As a deeply sensitive poet with a keen grasp of the futility of existence and my own inevitable and imminent mortality, I always have a song in my heart and a smile on my face. Music runs through the blood of the poet and I know of few who are not frustrated songwriters, folk who likely came to the solitary art of prosody once musical differences, as they are euphemistically called, broke up the band. The pressure of being on the road with the same small group of irksome personalities will always come to a head at some stage, leading to an altercation in which one member of the band sets fire to another member’s 1955 Gibson Les Paul solid-body guitar followed by a further rising of tension, during which a hugely valuable Steinway Grand gets pushed out of an upstairs window, falling through the roof of a derelict Pontiac Parisienne (rumoured to have belonged to Syd Barratt) parked in the street, where it will lie for three months while the remaining band member and sole council tax payer tries to persuade the authorities to remove it. It’s an all too familiar sequence of events which has happened to us all, I’m sure.
Nevertheless, the distinction between lyric and poem can be subtle, and as historians never tire of telling us (aren’t you sick of tireless historians? I know I am), quite recent. Rhythm, repetition and some form of rhyme are key elements in both disciplines, just ready to be ignored when the writer happens to feel like it. In my humble opinion some lyricists could make their songs deeper and more fulfilling to read from behind the LP liner sheet, just as some poets could focus more on how their work might sound echoing back at them from a room, typically a healthily lubricated room, in which some of the listeners are wont to get involved in the repetition. We should not under-estimate the task of the lyricist, whose mission is to impart at least some meaning in a few listens. However, poets will point out that the lyricist can miraculously inject a choice phrase into the listener’s head if they happen to be working with a tunesmith of sufficient talent. As a result, I think that one is much more likely to find oneself doing the crocodile rock than sitting in the shadow of a red rock any day of the week.
At the Pitshanger Poets we do count some lyricists among our happy gang and we welcome the odd song. Can you spot the song this week? Alan Chambers as a fan of the syllabic form always keeps tight control of his stanzas – he was first out of the gate with an exploration of the wild currents of knowledge, or is it the weather? John Hurley is a master of the regular four-to-the-floor rhythm, but this week chose to cast aside his traditional oeuvre for an enigmatic fourteen lines on nightfall at Glandore. Doig Simmons kept strictly to couplets which could have been sung as he revealed the journey and relationship of a lifetime. Niall Cassidy used a lyrical form to conjure a memory of his grandmother via his grandfather and his possessions. Nick Barth brought back a piece which could not be described as a song, though it discussed a stop used by travellers, pilgrims and troubadours. Michael Harris has found himself composing lyrics, and he tells us, performing them too. However, this week he brought back three poems for a final polish. Pat Francis brought us a poem about words, made of words but possibly too blank a verse to sit comfortably inside a tune. Peter Francis is also a fan of free, blank, verse forms, but brought a spooky rhythm to a poem about a town by the sea, somewhere by the sea. Martin Choules is happy to describe his work as lyrics looking for the right musical, in which case we are on the hunt for a composer fascinated with the subject of representative art amongst Islamic tile makers for this week’s poem – undoubtedly a sure-fire hit. Finally, Daphne brought us a new take on an ancient Greek lyric concerning Persephone and the seeds she managed to consume in Hades, a character from the myths who would have benefitted from modern standards of food labelling.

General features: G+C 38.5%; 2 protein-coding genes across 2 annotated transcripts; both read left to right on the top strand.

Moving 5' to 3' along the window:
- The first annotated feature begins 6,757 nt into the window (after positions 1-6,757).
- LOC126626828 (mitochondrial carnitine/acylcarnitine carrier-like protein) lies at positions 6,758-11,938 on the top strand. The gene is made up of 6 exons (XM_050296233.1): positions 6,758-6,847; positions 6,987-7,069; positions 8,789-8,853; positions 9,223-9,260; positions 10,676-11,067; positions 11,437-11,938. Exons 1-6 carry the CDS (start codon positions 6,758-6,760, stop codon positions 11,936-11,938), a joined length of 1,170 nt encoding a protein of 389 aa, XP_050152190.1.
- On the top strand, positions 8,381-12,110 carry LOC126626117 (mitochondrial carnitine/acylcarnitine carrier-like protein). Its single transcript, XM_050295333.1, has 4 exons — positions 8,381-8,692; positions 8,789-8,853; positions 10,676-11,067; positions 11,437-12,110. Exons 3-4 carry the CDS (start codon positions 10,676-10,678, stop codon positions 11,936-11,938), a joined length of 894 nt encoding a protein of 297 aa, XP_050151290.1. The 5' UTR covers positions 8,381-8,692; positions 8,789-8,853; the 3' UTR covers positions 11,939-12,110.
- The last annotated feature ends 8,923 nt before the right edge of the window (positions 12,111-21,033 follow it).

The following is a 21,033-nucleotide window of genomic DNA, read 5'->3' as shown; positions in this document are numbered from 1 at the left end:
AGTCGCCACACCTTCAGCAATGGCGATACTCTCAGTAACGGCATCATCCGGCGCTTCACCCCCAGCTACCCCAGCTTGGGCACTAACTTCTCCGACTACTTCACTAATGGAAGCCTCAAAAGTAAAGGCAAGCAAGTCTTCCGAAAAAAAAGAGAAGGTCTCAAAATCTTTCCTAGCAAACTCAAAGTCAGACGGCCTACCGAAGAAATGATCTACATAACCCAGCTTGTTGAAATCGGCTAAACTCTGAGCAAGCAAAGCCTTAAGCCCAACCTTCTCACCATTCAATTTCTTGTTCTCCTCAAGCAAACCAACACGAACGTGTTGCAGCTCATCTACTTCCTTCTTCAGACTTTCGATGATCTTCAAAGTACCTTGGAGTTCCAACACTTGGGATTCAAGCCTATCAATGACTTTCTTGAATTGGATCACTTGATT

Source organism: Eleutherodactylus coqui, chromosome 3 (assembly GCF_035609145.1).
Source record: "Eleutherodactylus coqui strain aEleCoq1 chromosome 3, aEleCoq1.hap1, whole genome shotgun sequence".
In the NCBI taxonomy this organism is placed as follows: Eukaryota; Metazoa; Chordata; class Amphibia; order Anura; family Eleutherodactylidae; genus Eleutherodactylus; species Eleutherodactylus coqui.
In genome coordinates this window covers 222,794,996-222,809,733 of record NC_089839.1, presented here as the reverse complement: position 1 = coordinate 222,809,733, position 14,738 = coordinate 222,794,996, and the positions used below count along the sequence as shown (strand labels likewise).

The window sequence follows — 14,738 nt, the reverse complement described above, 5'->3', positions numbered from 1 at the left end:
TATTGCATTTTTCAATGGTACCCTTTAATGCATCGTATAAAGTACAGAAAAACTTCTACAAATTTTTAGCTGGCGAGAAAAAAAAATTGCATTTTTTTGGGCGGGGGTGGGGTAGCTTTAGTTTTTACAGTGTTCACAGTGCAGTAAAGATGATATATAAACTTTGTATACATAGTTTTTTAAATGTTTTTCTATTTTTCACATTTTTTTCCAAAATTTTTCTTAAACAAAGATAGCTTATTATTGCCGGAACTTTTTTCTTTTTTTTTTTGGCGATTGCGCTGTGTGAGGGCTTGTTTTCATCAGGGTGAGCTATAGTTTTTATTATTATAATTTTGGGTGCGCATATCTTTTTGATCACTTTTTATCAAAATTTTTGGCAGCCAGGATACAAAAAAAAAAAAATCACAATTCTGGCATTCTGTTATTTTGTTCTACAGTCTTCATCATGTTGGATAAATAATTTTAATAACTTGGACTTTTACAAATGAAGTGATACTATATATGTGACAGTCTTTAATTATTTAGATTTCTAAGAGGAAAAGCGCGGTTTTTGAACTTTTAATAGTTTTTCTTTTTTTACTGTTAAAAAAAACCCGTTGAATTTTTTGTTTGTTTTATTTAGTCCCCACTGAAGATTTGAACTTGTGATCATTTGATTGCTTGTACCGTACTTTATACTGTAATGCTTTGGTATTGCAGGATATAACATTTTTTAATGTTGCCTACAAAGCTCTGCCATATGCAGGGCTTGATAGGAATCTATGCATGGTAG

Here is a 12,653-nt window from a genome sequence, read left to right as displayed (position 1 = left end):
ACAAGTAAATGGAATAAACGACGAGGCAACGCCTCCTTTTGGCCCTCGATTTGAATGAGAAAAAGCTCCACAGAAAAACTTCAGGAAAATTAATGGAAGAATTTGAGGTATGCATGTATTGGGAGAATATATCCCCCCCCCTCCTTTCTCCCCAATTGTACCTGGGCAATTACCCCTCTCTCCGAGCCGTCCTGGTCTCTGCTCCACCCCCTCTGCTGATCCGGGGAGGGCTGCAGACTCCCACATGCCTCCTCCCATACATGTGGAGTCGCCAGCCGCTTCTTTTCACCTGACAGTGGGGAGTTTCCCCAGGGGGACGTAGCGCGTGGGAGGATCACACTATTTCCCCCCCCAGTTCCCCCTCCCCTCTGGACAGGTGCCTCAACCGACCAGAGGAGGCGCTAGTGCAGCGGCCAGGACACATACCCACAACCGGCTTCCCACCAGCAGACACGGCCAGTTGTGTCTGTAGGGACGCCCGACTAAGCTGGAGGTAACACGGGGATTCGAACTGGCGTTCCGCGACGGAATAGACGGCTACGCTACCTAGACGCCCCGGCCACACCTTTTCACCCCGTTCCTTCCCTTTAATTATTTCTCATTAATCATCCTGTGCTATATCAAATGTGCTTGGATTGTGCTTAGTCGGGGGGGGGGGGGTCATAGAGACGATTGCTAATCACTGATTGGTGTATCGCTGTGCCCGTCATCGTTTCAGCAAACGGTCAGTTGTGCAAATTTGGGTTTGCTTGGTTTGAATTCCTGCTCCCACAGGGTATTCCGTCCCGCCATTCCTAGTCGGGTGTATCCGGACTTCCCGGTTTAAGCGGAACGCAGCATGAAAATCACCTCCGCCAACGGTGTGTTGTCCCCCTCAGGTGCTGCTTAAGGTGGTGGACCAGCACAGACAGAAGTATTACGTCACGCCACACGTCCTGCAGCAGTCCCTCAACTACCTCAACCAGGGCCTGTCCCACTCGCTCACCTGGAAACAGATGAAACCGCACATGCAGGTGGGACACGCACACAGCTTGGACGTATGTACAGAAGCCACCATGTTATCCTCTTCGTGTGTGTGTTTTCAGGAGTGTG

Of course, from time to time a poet finds themselves moving the other way, towards the lyric. If one happens to be a talented poet and novelist who also spends a significant proportion of ones’ life in folk music clubs the penny will eventually drop. Fortunately for the Pitshanger Poets Leonard Cohen was still in transition to full time musical performer when he dropped in at a Workshop on a night off from a tour of the UK in the early Eighties. According to our archives the poets were given an early version of Halleluiah, the words of which would eventually join forces with a tune strong enough to become a hit for Cohen and also for many covering artists. However, back then Cohen was still in the process of distilling the 200-odd stanzas he had drafted down to the ones that would work well in performance. In order to whittle them down Cohen delivered all of them at the workshop, together with a rating form and pencil for each listener. Unfortunately, on that evening Cohen was the last reader in what had already been a long and fractious workshop. The poets’ enthusiasm for the piece declined markedly as successive stanzas ate into post-Workshop drinking time and the later hallelujahs received short shrift, if they received any shrift at all. Despite the desire to apologise for the unpleasant heckling Cohen must have received as the prospect of a pint at the Red Lion disappeared into the ether, the Pitshanger Poets are delighted to be considered one of the inspirations for what became a phenomenal musical career. Leonard, you were welcome.
If you have been, thank you for reading.